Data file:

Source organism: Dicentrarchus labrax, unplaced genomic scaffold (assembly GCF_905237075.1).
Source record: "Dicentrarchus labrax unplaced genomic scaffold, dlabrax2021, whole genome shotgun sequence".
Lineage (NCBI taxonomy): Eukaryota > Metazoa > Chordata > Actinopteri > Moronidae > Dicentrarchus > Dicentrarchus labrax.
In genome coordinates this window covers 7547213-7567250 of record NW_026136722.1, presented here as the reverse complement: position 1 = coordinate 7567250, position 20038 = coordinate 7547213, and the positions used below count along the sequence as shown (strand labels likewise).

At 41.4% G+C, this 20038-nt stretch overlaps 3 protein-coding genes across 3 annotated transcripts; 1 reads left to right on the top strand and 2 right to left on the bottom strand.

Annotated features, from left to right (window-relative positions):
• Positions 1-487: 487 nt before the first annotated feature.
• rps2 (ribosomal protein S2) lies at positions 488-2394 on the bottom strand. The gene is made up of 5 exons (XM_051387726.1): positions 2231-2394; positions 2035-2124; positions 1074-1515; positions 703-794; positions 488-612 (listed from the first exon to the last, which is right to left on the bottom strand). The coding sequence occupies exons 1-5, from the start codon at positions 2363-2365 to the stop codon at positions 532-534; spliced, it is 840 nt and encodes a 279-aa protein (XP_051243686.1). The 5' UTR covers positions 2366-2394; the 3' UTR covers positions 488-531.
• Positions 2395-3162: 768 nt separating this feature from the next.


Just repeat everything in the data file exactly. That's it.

Source organism: Dicentrarchus labrax, unplaced genomic scaffold (assembly GCF_905237075.1).
Source record: "Dicentrarchus labrax unplaced genomic scaffold, dlabrax2021, whole genome shotgun sequence".
Lineage (NCBI taxonomy): Eukaryota > Metazoa > Chordata > Actinopteri > Moronidae > Dicentrarchus > Dicentrarchus labrax.
In genome coordinates this window covers 7547213-7567250 of record NW_026136722.1, presented here as the reverse complement: position 1 = coordinate 7567250, position 20038 = coordinate 7547213, and the positions used below count along the sequence as shown (strand labels likewise).

At 41.4% G+C, this 20038-nt stretch overlaps 3 protein-coding genes across 3 annotated transcripts; 1 reads left to right on the top strand and 2 right to left on the bottom strand.

Annotated features, from left to right (window-relative positions):
• Positions 1-487: 487 nt before the first annotated feature.
• rps2 (ribosomal protein S2) lies at positions 488-2394 on the bottom strand. The gene is made up of 5 exons (XM_051387726.1): positions 2231-2394; positions 2035-2124; positions 1074-1515; positions 703-794; positions 488-612 (listed from the first exon to the last, which is right to left on the bottom strand). The coding sequence occupies exons 1-5, from the start codon at positions 2363-2365 to the stop codon at positions 532-534; spliced, it is 840 nt and encodes a 279-aa protein (XP_051243686.1). The 5' UTR covers positions 2366-2394; the 3' UTR covers positions 488-531.
• Positions 2395-3162: 768 nt separating this feature from the next.